The new Schuylkill Banks Boardwalk isn’t fancy, but it’s the sort of urban gesture that changes your view of a city. It says Philly is a place serious about investing in non-car mobility, connecting people with the river running through the heart of town, and building recreation amenities that enrich our public realm too. We build things like the boardwalk because they make city living better.
The new boardwalk extends the ever-popular Schuylkill River Trail south 2,000 feet, like a an arm bent out into the river to carry the trail from Locust to the South Street Bridge, parallel to the river’s eastern shoreline. It’s a $17 million collaborative project between the city and the Schuylkill River Development Corporation, funded through federal and state grants.
After watching boardwalk construction for the last year and a half from the South Street Bridge, I got to walk the boardwalk this week. The boardwalk is weeks from completion. As workers focus on final touches, the experience of being so close to the river is already delightful. Light and a gentle breeze played on the water. Skyline views are familiar but somehow new. The tide was coming in.
Boardwalk By the Numbers:
- Length: .41 miles
- Width: 15 feet wide
- Distance from shore: 50 feet
- Number of overlooks: 4
- Cost: about $17 million (combined federal TIGER and state funds)
The boardwalk’s design elements are sturdy and simple, meant to withstand flooding. It is primarily built of concrete and stainless steel, supported by piers drilled 20 feet down into bedrock. The railings are horizontal bands of stainless steel, a more open design than those used elsewhere on the trail in the hope that they will trap less flood debris. The concrete surface is scored with a “boardwalk” pattern – meant to look like planks and ensure that the surface isn’t slippery.
Back on May 1 the boardwalk had its first flood, submerged thanks to extreme rains the day prior. When the water receded the boardwalk was fine – some of the contractors’ tools and temporary wooden railings were not.
Though utilitarian, the boardwalk is infrastructure as public space. There’s no room for the trail to continue on land, so the boardwalk is a means for the trail to keep growing southward toward Fort Mifflin. It’s a key piece of The Circuit, our regional trail network, built with biking, running, and walking in mind. But the boardwalk also promises to be a public promenade meant for more passive activities, from fishing to people watching. The trail widens for four wide overlooks which will have benches so people can sit and take in the scenery. Plus, imagine what fireworks will look like from here on the Fourth of July.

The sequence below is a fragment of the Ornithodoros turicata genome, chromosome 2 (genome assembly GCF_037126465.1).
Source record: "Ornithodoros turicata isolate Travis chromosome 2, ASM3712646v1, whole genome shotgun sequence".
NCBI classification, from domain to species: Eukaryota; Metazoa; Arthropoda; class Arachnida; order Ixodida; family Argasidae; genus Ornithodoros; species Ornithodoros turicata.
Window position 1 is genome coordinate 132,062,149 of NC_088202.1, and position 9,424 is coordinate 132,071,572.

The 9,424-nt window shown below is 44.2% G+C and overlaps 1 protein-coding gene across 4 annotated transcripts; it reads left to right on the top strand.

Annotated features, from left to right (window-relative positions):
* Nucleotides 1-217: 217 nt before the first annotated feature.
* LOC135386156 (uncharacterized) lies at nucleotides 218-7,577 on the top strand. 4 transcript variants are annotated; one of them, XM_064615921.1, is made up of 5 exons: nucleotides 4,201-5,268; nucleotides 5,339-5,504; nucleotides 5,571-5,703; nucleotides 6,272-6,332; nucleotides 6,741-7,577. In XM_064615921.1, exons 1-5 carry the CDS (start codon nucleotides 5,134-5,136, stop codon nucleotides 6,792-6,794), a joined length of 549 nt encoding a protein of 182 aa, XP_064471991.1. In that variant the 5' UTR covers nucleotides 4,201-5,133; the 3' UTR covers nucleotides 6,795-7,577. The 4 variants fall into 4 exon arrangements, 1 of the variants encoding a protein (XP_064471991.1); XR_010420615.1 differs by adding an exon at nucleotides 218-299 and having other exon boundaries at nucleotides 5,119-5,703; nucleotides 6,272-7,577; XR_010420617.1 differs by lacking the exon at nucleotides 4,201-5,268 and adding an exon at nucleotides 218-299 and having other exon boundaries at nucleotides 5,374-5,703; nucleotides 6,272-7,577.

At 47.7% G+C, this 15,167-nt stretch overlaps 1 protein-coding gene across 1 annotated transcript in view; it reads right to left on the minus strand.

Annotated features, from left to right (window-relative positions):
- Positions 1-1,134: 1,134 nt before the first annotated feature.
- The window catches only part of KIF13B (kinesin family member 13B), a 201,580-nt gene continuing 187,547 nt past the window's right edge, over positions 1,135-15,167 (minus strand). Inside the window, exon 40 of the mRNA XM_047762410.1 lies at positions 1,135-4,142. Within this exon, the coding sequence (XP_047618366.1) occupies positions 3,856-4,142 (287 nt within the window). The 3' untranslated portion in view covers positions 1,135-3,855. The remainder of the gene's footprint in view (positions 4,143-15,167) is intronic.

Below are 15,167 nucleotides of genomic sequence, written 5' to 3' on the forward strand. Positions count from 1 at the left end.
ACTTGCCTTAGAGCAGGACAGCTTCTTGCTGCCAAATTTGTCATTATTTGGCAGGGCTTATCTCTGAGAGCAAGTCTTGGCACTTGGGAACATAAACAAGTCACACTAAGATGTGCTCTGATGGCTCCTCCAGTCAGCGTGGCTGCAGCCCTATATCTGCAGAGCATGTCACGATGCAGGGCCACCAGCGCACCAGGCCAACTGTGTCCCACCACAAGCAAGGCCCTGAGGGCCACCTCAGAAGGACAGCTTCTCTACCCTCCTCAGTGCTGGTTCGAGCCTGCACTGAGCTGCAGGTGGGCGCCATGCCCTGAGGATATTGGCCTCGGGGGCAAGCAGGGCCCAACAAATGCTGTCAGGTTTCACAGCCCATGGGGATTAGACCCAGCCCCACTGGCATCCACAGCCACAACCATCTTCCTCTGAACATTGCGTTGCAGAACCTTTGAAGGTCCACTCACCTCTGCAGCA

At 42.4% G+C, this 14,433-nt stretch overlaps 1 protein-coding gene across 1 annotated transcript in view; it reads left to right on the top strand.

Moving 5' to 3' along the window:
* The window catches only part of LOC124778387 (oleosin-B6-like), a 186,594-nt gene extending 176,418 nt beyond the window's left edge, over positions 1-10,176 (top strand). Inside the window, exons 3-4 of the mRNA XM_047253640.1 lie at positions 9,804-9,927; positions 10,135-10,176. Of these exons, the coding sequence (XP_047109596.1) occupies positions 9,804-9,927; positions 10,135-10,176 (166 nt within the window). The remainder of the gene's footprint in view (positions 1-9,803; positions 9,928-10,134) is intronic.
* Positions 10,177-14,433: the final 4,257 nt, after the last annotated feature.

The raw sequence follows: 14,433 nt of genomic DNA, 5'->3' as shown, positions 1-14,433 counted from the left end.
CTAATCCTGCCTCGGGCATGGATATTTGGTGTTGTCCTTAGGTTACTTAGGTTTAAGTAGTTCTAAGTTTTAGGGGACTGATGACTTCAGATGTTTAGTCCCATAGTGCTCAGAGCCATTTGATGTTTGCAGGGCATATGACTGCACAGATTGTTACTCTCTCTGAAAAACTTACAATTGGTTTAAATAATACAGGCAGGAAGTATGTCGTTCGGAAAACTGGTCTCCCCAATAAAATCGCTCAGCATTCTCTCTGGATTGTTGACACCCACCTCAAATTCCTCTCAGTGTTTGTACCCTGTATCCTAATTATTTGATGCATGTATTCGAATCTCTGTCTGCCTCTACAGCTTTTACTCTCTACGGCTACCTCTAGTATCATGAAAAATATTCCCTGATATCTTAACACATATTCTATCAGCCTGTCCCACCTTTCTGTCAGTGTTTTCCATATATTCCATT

When the boardwalk opens in about a month, Philadelphians will be able to walk on water (almost). Because of the river’s tidal variation of five or six feet and the boardwalk’s location about 50 feet from the shoreline, high tide promises to make the boardwalk feel like it’s floating on the river. Like the river, the boardwalk meanders. It’s jagged course should ensure that the boardwalk isn’t a raceway for those on wheels. These shifts also help reveal city vignettes that unfold gradually, and keep the .41-mile trip interesting.
Being able to see Center City, University City, the South Street Bridge, and the river from the boardwalk is rewarding. Looking across the water to the Schuylkill Expressway is not. Yet the boardwalk offers a study in city tempo: On the western side of the river cars speed on the expressway as Amtrak and SEPTA trains zip past in bursts. On the near side, CSX trains lumber along the tracks and on the trail cyclists and runners jostle for space with slower moving pedestrians. And then there’s the river’s tidal flow, with occasional boats. Soon the boardwalk will add its hum this busy flow.